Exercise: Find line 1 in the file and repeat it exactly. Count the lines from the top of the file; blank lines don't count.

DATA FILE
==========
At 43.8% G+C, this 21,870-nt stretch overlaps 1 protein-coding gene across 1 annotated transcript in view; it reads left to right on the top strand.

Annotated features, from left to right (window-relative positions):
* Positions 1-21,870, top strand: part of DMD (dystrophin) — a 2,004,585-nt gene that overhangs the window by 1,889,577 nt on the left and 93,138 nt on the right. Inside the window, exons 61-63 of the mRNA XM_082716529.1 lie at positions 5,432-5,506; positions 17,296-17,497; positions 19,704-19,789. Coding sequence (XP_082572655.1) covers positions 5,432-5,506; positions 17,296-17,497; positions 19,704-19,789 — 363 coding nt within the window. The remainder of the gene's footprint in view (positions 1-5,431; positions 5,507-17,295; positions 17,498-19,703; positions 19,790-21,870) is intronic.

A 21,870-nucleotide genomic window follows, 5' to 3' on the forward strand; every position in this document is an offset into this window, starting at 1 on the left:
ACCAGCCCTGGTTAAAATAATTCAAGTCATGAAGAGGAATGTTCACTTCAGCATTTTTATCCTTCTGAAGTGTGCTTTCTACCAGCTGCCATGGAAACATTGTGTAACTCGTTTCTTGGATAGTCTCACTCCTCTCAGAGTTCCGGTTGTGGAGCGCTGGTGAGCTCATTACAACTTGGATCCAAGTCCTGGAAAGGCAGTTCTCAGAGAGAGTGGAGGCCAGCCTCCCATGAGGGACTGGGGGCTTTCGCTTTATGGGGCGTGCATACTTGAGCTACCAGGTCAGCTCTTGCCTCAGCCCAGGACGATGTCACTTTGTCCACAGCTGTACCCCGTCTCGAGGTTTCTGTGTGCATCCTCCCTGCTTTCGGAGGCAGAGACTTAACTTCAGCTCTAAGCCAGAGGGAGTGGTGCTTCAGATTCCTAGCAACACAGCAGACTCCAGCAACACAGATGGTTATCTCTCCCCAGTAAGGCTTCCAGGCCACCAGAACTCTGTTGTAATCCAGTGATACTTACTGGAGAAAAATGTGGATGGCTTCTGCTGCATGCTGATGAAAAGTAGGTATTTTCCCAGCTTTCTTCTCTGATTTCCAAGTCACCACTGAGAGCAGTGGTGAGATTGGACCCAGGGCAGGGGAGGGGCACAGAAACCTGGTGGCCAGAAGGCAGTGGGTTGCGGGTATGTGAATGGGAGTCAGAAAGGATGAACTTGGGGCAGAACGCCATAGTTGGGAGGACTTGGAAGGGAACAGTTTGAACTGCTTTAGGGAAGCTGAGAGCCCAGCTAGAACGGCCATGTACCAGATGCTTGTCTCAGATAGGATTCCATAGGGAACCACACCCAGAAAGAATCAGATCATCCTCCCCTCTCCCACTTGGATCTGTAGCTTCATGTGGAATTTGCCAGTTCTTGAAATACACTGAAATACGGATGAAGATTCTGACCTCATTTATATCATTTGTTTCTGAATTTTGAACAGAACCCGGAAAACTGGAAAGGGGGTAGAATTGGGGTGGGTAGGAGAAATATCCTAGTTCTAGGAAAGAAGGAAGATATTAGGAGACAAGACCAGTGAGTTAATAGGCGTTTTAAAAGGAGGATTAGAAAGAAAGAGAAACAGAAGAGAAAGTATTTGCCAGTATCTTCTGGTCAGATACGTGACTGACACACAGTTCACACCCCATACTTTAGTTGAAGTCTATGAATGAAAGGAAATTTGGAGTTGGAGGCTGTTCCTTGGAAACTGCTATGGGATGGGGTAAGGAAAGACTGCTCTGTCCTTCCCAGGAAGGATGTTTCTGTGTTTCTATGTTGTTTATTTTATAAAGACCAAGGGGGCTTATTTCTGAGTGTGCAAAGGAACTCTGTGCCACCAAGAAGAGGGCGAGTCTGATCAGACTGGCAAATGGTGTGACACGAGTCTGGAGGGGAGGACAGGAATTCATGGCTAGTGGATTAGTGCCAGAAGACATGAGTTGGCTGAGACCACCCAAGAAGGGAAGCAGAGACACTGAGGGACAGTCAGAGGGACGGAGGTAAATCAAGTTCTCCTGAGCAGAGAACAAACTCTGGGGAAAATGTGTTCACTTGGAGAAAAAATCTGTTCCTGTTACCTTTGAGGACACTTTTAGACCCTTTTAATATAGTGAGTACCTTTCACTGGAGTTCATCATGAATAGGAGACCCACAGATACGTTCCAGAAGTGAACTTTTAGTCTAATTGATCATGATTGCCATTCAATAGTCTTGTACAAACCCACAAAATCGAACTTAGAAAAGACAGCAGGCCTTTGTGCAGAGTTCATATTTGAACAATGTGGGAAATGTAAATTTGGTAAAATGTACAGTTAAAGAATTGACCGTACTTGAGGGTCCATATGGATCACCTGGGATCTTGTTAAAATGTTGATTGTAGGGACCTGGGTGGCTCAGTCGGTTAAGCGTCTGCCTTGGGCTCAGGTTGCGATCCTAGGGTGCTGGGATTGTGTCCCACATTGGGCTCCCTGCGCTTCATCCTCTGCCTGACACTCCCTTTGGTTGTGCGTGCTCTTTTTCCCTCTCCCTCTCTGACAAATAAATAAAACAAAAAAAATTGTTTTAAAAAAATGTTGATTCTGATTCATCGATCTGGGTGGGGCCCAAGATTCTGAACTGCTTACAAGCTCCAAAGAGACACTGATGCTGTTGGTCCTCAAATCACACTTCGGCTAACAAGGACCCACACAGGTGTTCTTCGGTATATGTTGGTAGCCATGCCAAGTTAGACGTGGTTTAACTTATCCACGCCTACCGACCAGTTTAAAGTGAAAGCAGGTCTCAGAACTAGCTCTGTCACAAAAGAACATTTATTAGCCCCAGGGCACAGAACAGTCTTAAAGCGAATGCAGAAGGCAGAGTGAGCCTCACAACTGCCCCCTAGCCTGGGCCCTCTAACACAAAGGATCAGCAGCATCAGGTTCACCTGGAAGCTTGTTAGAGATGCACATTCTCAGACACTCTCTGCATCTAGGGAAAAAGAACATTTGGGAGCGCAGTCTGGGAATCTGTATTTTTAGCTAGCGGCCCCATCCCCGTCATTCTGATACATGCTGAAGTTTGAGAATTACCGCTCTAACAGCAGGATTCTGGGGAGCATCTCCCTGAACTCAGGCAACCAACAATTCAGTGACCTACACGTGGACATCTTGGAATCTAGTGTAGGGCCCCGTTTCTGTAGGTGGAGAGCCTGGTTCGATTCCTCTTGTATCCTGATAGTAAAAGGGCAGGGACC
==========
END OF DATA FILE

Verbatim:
At 43.8% G+C, this 21,870-nt stretch overlaps 1 protein-coding gene across 1 annotated transcript in view; it reads left to right on the top strand.